For years, governments, doctors and celebrity chefs tried and failed to get the world to consume less sugar. Then the pandemic hit.
The global closure of restaurants, sports arenas and cinemas means sugar demand will drop this season for the first time in four decades, according to Czarnikow Group. Drink and confectionery sales at giants including Coca-Cola and Nestle SA have fallen, and while economies start to reopen, it’s unclear how quickly demand will recover as incomes and employment fall.
"Consumption out of home is normally more than what you would now substitute and have at home," said Ben Seed, an analyst at Czarnikow in London.
"If you go to the cinema you would probably quite happily have a liter or maybe more of soda while you watch the film, whereas we just don’t think people would drink a whole liter of soda while watching Netflix."
The sugar industry was already under siege before the coronavirus hit. Demand growth - largely driven by developing countries - slowed in recent years as lawmakers from South Africa to Thailand taxed sugary drinks and health groups urged people to cut back on carbs amid obesity concerns. Companies responded by selling slimmed-down treats and sugar-free sodas.
None of that had as much impact as the lockdowns that slashed out-of-home spending. And now the emerging global recession is hurting the demand outlook going forward.
In the first three weeks of April alone, Coca-Cola's volumes slid about 25%, and the company said the pandemic's effect on the second quarter will be material. PepsiCo expects second-quarter revenue to fall and in Germany, a key sugar-consuming nation, a group of confectioners said sales at half of members surveyed fell in the four months through April.
Sugar consumption will slip 1.2% to 169.9 million tons this season, according to supply chain services company Czarnikow.
Analysts at the US government and Citigroup also see demand falling this season. The International Sugar Organisation said the crisis has wiped out most of 2020's projected consumption growth, and bigger losses may follow.
Falling demand will mean bigger-than-expected sugar surpluses this season and next, said John Stansfield, an analyst at trader Group Sopex. While New York futures recovered since late April amid concerns that supplies out of Brazil may start tightening, they're still almost 50% below a 2016 peak.
Even though people may turn to comfort foods like ice cream, that won't offset lost consumption. For example, London-based ice-cream maker Oddono's Gelati Italiani's sales have been affected by reduced staff and social distancing.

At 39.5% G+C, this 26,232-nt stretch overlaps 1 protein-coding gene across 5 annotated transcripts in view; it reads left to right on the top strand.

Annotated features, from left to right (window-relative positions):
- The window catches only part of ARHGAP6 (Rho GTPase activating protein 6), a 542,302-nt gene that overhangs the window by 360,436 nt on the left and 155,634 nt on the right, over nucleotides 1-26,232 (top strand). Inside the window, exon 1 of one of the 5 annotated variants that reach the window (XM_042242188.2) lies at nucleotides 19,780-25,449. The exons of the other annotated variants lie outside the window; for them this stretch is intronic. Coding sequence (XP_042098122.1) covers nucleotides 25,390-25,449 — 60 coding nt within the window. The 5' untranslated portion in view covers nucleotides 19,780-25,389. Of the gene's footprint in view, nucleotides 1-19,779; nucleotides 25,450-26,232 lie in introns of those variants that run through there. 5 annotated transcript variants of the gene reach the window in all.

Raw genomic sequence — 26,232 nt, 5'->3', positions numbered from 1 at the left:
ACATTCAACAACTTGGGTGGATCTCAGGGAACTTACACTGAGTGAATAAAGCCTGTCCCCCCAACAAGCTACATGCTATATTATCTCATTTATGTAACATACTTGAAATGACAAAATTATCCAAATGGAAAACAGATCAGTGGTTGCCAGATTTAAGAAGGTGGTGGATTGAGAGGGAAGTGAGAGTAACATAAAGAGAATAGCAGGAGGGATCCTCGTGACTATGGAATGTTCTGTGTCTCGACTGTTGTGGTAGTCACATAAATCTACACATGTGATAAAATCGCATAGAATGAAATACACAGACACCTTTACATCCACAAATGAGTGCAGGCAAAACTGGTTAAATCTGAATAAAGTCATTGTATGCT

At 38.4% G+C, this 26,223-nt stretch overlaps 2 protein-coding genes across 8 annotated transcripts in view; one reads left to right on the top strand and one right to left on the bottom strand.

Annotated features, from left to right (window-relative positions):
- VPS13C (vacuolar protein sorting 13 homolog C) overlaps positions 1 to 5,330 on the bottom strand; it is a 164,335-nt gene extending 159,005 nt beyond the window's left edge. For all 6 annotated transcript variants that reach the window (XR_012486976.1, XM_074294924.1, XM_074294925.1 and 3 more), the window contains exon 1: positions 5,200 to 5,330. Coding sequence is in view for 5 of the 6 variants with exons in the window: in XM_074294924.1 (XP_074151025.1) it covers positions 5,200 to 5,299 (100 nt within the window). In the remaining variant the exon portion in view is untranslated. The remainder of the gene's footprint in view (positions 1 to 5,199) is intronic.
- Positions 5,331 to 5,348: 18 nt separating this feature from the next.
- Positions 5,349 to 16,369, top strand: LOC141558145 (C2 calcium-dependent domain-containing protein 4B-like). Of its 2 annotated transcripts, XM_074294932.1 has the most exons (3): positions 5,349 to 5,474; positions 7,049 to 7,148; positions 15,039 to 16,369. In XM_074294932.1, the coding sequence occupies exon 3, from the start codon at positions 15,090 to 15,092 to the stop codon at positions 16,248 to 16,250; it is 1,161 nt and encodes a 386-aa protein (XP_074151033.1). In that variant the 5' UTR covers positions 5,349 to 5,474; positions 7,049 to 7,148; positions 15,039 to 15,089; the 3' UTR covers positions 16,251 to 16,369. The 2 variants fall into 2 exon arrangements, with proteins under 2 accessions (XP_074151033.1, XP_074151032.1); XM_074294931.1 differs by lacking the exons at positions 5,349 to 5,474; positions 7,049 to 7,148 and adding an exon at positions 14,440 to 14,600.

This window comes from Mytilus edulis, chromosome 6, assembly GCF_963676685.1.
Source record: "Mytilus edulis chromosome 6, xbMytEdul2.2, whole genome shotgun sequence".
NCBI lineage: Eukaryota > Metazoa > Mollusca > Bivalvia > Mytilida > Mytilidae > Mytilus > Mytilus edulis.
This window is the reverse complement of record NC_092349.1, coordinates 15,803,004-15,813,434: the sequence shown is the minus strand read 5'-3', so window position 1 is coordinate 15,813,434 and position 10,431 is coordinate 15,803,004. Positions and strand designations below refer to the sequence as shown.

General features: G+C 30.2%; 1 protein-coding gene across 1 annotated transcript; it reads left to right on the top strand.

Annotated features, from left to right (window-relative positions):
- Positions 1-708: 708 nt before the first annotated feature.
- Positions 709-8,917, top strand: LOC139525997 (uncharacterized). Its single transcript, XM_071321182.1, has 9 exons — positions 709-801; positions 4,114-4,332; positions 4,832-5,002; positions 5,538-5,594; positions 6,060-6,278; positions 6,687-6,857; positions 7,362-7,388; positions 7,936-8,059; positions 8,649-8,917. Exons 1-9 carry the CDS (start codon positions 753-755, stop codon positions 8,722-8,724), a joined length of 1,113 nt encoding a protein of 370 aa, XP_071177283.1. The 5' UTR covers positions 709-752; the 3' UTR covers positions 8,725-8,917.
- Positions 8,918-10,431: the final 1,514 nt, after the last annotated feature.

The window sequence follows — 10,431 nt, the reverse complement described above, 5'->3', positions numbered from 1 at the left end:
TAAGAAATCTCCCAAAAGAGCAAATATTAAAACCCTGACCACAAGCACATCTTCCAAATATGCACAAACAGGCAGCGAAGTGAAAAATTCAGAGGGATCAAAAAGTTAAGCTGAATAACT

"If we were able to have five members of staff behind the counter serving as many people as possible at the fastest time, we would probably make 30%-40% more than we make now," said co-founder Christian Oddono.
"Would people queue for an extra half an hour until it’s their turn? Some would do, some would probably turn around."
There are still some positives. Lockdown measures are easing around the world and the U.S. Department of Agriculture expects global sugar consumption to rebound 3.6% to a record next season. Demand growth in places like Asia and Africa has outpaced the developed world in recent decades as rising populations and burgeoning middle classes spend more on treats.
For now, the focus is on how the Covid-19 crisis will hurt short-term demand. The global economy will contract the most since World War II this year and emerging nations’ output will shrink for the first time in at least six decades, lowering incomes and sending millions into poverty, the World Bank said.
"The bigger picture of falling sugar consumption comes from sales data of Coke and Pepsi, which is terrible," said Sopex's Stansfield, who has worked in the sugar industry for more than two decades.
"But what I fear more is falling global GDP. Unemployed people won't be going to restaurants and bars. As GDP stalls, so will sugar consumption."
- With assistance from Marvin G. Perez and Pratik Parija.